2. Thanks for your input! I appreciate it. :)

  3. I think this is super cute! I disagree with the Heather above and actually found the bully part to be a great vehicle in the query. Anxious kids strive to control their surroundings, and diagnosing oneself with all sorts of crazy diseases seems like the ultimate in control. Take an anxious kid and throw in a bully, and you have a great story.

    And, I love that this is light-hearted and funny. :) Good luck!

    Oh--I'm not sure that it's recommended for you to use quotes in a query--can you show us Callie's voice in a different way?

    As always, just my two cents--I really love this entry!

  4. I can't tell you how much I love the idea of a ten-year-old diagnosing herself with outrageous maladies. Very high concept and awesome. I would totally read this book! And I think it will be very popular with agents once you really start querying.

    But I do think there are some adjustments you could make that would help get those requests rolling in. Callie's voice is fantastic. Your writing style is light and loopy and enjoyable. I think you've got all the right pieces, but I think you might want to revisit your word count. Weird comment, I know, but when I saw it, I thought it was pretty low, so I Googled it and found that traditionally speaking a middle-grade novel, even a younger middle-grade novel, is usually between 20,000 and 35,000 words. Word counts for novels are just a guideline, I know, but 10,200 is nearly 50% less than the suggested minimum. I know for sure from following many, many agents on Twitter that word counts, while not a deal-breaker, are something they look at to make sure an author really gets the market and what's expected in certain genres/age groups. Take this with a grain of salt, however, as I am a YA author and am not as familiar with the rules about word counts in MG. Just consider taking another look and making sure you've got agents who will take such a short MG novel. Alternatively, consider expanding it! Your character is adorable, and I'm sure kids will want to spend more time with her rather than less. ;-)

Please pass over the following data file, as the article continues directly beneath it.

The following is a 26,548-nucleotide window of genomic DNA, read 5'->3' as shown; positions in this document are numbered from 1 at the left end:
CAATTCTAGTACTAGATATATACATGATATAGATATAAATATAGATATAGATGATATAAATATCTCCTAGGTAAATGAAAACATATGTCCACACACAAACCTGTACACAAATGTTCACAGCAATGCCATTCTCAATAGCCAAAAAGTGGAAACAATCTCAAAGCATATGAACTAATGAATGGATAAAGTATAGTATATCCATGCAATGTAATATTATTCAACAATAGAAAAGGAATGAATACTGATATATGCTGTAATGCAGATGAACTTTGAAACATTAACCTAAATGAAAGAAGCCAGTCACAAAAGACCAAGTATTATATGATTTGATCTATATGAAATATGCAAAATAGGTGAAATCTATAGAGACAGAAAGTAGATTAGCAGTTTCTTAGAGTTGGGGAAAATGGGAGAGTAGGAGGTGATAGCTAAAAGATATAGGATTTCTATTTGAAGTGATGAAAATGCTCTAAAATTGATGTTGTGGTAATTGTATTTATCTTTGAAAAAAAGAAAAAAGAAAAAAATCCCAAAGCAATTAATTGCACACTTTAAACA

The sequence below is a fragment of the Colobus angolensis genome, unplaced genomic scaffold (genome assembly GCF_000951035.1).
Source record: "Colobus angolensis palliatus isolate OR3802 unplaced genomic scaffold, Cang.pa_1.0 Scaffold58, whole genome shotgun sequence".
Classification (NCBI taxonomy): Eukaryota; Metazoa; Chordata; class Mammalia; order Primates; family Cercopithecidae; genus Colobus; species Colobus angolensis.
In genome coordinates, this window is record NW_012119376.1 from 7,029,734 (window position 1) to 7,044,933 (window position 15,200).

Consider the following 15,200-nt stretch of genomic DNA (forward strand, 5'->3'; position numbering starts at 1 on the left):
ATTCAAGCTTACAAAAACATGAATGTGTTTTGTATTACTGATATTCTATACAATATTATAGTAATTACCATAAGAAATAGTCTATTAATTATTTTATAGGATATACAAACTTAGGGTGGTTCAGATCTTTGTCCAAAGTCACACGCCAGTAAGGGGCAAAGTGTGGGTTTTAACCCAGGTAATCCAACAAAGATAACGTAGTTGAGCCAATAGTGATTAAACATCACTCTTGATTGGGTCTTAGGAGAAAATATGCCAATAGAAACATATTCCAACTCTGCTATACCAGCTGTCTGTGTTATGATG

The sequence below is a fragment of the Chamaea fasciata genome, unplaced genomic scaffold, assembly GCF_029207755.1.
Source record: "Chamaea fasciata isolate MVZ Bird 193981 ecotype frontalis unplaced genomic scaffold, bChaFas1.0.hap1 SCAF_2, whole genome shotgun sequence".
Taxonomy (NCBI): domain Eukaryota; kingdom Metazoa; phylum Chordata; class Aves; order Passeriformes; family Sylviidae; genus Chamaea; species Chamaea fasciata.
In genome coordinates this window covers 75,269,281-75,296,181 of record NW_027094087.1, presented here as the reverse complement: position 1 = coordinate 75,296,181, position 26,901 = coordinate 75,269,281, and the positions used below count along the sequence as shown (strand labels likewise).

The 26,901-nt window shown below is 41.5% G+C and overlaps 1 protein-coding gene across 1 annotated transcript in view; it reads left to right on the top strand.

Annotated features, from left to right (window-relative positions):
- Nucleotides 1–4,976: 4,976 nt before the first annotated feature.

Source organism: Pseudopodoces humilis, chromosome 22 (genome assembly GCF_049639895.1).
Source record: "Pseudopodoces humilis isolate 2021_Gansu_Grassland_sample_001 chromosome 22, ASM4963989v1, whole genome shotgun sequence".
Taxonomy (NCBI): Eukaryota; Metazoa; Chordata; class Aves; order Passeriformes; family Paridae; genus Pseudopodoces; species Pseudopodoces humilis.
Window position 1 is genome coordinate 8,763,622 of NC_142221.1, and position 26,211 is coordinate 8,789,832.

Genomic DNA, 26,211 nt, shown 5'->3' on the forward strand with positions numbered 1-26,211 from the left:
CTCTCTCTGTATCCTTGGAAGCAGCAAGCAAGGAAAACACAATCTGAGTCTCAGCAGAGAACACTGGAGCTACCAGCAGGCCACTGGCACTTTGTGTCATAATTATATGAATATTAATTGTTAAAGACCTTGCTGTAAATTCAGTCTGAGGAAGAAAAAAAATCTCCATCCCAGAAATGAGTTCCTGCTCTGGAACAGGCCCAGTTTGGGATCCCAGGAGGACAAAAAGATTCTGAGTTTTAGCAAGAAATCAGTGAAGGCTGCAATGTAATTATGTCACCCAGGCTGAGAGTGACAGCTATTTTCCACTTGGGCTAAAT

As for the query, I think it's pretty well put together. Heather K.'s comment about the quote is fair. I've not heard that recommendation before, but it did jar me a little when I read the quote, so it's probably worth looking at. And as for the bit about the bully, I agree with Heather K. that I like it, but I also agree with Heather H. that it feels tacked on. I think you can fix that fairly easily, though, by combining the second and third paragraphs into something like this: "The only thing that can possibly make this condition worse is being bullied into the role of girl-turned-spider in the fourth grade play, Arachne. But Callie puts her creativity to the test as she gives the creepy-crawly, hairy, googly-eyed beings another chance. And it’s when she sees the Amazing, Jumping Spider do something more than amazing that she’s inspired to stand up to the class bully."

    Good luck! I'm looking forward to reading all about Callie's Magnus Arachnophobius someday!

    1. Thanks for your critique! I really appreciate it. Hopefully I'll be spreading Magus Arachnaphobius around the US in the future!